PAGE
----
With regard to an active, antigen-specific immunotherapy, the identification of defined melanoma-associated antigens opened the opportunity to develop anti-melanoma vaccines [5]. In this respect, immunization with HLA-restricted peptide epitopes derived from differentiation antigens is a strategy that has been vigorously pursued. Initial clinical trials using gp100 peptide vaccination plus IL-2 in stage-IV melanoma achieved objective responses in 12/32 patients (42 %) [6]. Unfortunately, many of the thereafter studied vaccines aiming to induce immune responses against differentiation antigens failed to demonstrate clinical efficacy. Reviewing 440 patients, only four complete and nine partial responses were observed, rendering an objective response rate of 3 % [7].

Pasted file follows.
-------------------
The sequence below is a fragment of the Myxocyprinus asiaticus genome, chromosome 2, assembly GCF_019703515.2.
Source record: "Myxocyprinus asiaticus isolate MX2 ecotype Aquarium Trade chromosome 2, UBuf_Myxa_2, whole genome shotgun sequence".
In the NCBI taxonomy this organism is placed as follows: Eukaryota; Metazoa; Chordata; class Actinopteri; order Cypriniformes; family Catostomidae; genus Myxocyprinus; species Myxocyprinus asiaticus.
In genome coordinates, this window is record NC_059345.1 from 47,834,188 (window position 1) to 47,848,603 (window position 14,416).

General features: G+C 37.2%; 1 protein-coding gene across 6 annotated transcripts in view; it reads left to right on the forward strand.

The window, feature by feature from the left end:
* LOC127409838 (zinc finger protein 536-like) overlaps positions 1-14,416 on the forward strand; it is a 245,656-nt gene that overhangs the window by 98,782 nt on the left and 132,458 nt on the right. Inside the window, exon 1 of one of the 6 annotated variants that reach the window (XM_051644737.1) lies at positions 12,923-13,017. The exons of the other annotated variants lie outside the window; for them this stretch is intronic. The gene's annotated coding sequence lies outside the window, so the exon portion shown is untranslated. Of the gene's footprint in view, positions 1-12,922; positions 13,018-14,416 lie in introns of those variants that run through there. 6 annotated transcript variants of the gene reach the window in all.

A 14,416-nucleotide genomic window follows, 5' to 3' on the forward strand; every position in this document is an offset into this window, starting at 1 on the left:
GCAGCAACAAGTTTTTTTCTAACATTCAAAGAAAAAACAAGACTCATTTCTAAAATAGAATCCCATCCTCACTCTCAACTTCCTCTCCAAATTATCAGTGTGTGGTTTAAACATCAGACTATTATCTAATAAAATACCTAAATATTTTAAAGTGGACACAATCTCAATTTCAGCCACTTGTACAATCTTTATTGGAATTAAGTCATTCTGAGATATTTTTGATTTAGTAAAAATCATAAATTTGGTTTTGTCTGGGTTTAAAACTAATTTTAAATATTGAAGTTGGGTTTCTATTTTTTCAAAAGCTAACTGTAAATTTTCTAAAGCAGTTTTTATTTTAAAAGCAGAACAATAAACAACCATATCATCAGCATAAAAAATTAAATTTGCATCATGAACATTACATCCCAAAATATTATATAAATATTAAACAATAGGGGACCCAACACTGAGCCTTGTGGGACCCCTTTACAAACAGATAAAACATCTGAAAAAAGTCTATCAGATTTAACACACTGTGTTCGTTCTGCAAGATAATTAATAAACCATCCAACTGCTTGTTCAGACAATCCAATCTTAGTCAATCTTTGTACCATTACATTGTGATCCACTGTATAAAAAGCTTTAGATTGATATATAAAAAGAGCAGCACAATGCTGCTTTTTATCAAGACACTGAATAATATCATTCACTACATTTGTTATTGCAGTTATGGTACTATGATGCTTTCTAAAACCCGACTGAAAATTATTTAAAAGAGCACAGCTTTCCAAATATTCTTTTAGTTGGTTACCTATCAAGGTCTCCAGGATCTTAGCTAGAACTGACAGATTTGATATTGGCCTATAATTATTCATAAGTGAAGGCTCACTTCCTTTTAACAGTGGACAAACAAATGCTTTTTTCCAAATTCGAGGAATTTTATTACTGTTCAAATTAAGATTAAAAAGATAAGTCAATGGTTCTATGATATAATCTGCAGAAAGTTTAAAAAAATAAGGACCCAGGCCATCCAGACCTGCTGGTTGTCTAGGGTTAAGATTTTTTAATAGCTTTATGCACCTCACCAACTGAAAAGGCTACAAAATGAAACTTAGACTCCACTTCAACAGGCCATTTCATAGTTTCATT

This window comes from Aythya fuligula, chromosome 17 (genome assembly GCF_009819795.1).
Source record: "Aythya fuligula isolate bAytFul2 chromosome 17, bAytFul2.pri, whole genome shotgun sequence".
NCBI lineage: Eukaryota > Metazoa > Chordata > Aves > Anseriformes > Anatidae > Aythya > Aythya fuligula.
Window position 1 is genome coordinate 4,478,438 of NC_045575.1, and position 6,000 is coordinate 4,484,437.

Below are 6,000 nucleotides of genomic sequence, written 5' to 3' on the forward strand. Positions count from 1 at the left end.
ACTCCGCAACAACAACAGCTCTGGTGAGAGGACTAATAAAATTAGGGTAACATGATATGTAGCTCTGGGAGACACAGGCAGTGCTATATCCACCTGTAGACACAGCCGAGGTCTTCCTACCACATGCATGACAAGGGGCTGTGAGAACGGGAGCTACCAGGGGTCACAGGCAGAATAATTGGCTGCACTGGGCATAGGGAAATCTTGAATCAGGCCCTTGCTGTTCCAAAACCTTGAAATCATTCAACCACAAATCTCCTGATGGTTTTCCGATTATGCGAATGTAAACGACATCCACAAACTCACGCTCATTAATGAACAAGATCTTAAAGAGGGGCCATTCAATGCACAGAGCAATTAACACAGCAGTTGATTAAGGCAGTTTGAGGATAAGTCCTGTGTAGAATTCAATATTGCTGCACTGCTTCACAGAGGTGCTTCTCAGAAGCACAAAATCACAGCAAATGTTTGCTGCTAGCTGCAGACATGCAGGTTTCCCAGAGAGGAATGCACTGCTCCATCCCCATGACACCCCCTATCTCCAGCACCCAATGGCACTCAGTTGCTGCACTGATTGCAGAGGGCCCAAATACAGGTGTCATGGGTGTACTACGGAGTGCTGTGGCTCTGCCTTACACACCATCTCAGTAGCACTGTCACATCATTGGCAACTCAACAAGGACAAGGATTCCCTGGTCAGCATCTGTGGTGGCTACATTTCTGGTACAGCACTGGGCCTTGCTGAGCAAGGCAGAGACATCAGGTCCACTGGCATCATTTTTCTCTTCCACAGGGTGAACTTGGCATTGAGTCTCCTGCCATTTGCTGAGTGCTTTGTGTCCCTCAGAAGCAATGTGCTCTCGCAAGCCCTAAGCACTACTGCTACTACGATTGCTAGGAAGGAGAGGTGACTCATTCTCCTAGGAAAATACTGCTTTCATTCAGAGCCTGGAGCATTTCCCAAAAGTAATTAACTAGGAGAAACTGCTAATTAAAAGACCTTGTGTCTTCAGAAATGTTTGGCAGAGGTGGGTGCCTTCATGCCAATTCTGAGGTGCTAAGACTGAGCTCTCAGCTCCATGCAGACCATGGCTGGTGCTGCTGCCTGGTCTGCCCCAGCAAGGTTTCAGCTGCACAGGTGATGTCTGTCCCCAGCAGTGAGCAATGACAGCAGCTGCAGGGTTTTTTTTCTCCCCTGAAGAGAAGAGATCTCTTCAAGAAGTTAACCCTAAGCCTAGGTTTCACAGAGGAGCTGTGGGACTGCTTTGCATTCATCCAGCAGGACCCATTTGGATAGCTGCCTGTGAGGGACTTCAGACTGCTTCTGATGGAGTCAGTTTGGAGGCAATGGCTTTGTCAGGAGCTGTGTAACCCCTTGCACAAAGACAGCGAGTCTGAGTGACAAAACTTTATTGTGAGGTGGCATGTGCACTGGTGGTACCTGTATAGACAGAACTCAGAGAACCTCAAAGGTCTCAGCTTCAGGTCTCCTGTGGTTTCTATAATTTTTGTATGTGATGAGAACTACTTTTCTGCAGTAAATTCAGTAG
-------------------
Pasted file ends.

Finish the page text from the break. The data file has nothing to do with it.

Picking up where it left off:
In the present study, we vaccinated melanoma patients not against a differentiation antigen, but against the oncogenic molecule survivin. Survivin is a bifunctional inhibitor-of-apoptosis protein that plays a key role in the protection of tumor cells from apoptosis. Accordingly, a potential down-regulation of survivin expression as a strategy of immune escape would severely impair a tumor cell’s survival capacity. Moreover, survivin is overexpressed in melanoma, as well as in most cancer entities of epithelial and hematopoietic origin, and its overexpression is associated with disease progression and poor prognosis in the respective patients [810], which makes survivin an excellent candidate for therapeutic vaccinations against cancer [11, 12]. Preclinical studies using a survivin-specific DNA vaccine showed vaccine-induced immune responses eradicating pulmonary metastases in lung cancer patients [13]. Encouraged by these findings, we developed a peptide-based vaccine against survivin [14] and found this vaccine to induce T-cell responses in heavily pretreated melanoma and pancreatic cancer patients without significant toxicity [15, 16]. Furthermore, in situ peptide/HLA-A2 multimer staining revealed infiltrating survivin-reactive CD8+ T cells in soft tissue metastases of vaccinated patients. Driven by these promising results, the present phase-II study was intended to investigate the correlation between a vaccine-specific immune response and the corresponding treatment outcome. To improve the induction of survivin-specific immune responses, we twice amended the vaccination regimen. The first amendment (Regimen II) increased the frequency of vaccinations within the first 8 weeks, and the second amendment (Regimen III) introduced an upfront application of low-dose cyclophosphamide intended to deplete regulatory T cells.